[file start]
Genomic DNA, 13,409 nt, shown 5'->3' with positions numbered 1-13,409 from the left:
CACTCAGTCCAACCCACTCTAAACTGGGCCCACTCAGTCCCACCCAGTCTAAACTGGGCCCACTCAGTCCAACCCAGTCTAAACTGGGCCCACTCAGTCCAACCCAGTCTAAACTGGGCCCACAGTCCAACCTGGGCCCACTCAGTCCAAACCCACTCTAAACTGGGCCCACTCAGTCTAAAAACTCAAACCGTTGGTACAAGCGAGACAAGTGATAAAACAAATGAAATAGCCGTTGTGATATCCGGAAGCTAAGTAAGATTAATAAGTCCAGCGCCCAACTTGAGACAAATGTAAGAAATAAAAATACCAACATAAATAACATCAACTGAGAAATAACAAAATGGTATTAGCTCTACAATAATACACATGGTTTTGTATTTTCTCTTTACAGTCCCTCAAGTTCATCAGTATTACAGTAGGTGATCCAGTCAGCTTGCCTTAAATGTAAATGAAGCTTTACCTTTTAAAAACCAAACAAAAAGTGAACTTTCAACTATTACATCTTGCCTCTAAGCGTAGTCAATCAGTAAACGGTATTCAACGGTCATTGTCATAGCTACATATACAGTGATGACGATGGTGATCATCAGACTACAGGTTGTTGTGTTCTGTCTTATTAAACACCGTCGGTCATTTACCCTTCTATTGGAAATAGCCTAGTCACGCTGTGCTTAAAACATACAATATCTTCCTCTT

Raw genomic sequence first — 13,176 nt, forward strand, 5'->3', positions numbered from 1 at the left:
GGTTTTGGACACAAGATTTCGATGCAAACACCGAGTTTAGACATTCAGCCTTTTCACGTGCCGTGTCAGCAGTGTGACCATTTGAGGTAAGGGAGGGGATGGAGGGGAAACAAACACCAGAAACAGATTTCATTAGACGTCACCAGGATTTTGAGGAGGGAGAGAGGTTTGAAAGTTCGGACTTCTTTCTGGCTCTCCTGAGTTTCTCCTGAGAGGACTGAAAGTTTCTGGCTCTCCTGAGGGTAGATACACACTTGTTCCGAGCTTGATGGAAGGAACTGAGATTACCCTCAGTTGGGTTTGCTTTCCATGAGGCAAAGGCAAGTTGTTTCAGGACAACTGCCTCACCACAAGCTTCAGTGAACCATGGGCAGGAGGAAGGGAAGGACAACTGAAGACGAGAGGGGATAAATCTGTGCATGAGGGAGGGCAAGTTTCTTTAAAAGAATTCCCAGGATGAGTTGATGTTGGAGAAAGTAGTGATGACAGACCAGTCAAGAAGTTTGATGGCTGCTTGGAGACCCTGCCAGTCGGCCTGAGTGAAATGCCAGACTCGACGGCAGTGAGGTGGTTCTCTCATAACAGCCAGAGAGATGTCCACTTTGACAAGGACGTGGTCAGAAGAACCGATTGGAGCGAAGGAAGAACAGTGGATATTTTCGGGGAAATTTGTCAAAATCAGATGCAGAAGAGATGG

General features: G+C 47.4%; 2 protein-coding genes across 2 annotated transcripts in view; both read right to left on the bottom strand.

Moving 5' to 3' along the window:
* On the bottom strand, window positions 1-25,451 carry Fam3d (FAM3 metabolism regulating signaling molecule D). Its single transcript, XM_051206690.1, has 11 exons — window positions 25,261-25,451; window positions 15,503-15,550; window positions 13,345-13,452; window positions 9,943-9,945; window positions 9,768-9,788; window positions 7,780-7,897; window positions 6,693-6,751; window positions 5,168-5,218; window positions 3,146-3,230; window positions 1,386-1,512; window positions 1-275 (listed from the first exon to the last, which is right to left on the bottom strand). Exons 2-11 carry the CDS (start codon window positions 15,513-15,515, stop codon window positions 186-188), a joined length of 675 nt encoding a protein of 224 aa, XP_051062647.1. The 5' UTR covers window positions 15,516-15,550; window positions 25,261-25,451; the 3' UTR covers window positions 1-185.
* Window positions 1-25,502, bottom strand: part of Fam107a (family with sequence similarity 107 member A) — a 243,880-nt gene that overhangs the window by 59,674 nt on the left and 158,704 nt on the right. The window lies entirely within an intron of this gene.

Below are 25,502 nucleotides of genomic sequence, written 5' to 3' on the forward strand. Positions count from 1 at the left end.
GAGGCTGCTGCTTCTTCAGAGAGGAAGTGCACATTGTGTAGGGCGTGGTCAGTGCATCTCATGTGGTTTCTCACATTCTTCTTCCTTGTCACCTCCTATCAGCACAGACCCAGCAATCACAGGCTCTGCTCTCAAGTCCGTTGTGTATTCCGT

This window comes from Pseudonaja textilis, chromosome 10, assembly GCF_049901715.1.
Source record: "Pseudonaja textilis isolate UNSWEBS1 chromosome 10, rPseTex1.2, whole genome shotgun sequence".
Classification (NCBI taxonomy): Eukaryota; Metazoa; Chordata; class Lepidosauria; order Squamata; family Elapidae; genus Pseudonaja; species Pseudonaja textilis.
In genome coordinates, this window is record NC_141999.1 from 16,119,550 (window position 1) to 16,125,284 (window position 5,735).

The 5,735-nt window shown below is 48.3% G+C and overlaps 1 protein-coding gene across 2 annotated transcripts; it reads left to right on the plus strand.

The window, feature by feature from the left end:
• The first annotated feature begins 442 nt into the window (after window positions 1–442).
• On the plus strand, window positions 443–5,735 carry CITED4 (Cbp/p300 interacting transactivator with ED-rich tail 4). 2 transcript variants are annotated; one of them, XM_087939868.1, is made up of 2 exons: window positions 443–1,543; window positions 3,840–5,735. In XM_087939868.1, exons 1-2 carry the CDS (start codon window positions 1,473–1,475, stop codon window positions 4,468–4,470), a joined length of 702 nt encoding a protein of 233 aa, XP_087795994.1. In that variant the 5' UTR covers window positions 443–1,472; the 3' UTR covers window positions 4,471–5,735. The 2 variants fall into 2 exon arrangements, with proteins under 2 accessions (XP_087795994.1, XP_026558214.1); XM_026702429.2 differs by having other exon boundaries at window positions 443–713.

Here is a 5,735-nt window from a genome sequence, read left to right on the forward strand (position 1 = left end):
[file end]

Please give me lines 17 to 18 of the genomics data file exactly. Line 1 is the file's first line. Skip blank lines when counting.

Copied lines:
• The first annotated feature begins 442 nt into the window (after window positions 1–442).
• On the plus strand, window positions 443–5,735 carry CITED4 (Cbp/p300 interacting transactivator with ED-rich tail 4). 2 transcript variants are annotated; one of them, XM_087939868.1, is made up of 2 exons: window positions 443–1,543; window positions 3,840–5,735. In XM_087939868.1, exons 1-2 carry the CDS (start codon window positions 1,473–1,475, stop codon window positions 4,468–4,470), a joined length of 702 nt encoding a protein of 233 aa, XP_087795994.1. In that variant the 5' UTR covers window positions 443–1,472; the 3' UTR covers window positions 4,471–5,735. The 2 variants fall into 2 exon arrangements, with proteins under 2 accessions (XP_087795994.1, XP_026558214.1); XM_026702429.2 differs by having other exon boundaries at window positions 443–713.